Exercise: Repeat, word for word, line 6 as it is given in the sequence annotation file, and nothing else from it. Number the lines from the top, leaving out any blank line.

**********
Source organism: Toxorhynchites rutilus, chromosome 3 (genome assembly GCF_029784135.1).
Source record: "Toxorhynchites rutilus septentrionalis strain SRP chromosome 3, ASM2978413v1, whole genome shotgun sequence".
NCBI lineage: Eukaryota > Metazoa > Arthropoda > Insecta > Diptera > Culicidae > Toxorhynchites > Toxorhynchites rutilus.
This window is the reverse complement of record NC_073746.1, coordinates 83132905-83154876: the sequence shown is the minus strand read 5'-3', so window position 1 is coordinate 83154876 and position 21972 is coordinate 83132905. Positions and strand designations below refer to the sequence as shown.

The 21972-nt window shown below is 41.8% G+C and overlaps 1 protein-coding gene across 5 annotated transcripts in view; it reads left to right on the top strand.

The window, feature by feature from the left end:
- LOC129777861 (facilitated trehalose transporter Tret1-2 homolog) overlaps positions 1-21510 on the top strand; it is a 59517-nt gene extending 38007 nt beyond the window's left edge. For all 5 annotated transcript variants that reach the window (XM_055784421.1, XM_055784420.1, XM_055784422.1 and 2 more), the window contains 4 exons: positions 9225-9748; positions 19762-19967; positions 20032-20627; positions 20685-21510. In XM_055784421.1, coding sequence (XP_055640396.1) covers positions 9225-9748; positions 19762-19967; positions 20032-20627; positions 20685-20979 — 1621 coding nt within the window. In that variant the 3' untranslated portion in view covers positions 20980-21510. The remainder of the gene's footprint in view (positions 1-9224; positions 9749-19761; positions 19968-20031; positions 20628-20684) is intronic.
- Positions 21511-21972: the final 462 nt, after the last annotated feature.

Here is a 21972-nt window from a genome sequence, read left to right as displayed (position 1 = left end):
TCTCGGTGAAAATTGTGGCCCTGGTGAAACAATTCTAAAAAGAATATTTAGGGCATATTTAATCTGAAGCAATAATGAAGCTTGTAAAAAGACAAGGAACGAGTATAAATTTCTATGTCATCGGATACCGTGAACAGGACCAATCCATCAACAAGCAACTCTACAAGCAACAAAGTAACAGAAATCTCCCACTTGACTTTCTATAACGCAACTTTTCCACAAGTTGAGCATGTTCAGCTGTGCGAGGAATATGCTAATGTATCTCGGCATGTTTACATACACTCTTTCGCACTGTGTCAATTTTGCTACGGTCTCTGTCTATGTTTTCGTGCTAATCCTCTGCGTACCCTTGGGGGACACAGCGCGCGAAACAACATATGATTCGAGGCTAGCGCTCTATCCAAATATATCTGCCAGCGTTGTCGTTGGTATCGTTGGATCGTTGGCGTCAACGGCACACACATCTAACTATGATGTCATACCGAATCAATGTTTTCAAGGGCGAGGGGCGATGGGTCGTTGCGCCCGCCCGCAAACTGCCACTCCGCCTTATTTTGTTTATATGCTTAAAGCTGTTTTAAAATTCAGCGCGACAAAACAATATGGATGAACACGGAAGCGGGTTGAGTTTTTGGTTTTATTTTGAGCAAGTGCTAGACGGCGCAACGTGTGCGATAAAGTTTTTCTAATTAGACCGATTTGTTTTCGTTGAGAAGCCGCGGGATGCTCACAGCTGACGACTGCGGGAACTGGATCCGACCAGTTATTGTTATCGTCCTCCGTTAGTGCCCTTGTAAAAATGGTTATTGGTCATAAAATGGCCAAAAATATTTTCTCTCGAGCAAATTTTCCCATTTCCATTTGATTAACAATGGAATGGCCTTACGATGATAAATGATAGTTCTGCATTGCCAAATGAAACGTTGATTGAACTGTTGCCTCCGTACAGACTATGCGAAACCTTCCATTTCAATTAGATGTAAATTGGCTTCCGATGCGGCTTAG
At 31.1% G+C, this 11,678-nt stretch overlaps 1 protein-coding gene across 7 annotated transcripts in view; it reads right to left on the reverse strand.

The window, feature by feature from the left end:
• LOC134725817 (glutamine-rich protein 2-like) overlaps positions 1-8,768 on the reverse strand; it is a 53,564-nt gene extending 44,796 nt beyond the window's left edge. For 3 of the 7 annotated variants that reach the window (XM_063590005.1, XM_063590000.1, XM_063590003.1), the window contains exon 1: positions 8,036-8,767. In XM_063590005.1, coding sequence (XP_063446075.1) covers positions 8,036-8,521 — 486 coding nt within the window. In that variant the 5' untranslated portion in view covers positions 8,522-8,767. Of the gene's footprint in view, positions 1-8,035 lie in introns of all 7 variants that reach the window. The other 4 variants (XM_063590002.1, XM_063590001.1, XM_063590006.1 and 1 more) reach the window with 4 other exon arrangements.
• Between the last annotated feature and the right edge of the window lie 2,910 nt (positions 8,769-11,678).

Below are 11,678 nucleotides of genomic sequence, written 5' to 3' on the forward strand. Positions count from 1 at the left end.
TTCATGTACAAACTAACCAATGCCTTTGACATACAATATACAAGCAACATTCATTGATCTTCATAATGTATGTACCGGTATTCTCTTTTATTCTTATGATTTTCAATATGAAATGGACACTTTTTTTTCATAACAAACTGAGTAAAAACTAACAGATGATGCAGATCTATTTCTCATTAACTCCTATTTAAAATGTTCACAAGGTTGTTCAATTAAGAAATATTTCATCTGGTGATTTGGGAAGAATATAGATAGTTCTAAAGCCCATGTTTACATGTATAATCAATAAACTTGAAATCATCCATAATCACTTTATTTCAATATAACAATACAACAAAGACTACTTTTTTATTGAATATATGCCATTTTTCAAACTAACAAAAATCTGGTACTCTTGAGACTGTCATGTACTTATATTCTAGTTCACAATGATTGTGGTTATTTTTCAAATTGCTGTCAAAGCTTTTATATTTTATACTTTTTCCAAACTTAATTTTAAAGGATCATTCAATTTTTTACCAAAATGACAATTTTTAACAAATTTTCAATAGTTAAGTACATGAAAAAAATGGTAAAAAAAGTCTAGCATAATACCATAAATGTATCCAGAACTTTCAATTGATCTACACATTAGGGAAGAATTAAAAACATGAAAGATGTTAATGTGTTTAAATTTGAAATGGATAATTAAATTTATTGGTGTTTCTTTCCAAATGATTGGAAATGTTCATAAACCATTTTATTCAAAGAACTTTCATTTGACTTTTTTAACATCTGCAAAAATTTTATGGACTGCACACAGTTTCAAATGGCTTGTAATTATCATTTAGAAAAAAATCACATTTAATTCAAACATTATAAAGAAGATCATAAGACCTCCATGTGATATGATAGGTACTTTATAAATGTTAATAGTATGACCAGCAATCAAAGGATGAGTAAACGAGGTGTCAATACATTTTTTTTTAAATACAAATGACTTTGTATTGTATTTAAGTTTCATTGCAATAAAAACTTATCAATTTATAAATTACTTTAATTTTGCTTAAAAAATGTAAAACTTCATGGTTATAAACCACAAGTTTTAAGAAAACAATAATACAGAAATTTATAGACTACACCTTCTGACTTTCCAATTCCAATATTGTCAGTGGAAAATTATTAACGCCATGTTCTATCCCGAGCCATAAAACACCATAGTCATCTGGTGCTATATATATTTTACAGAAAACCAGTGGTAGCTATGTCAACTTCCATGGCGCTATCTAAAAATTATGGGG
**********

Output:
The window, feature by feature from the left end: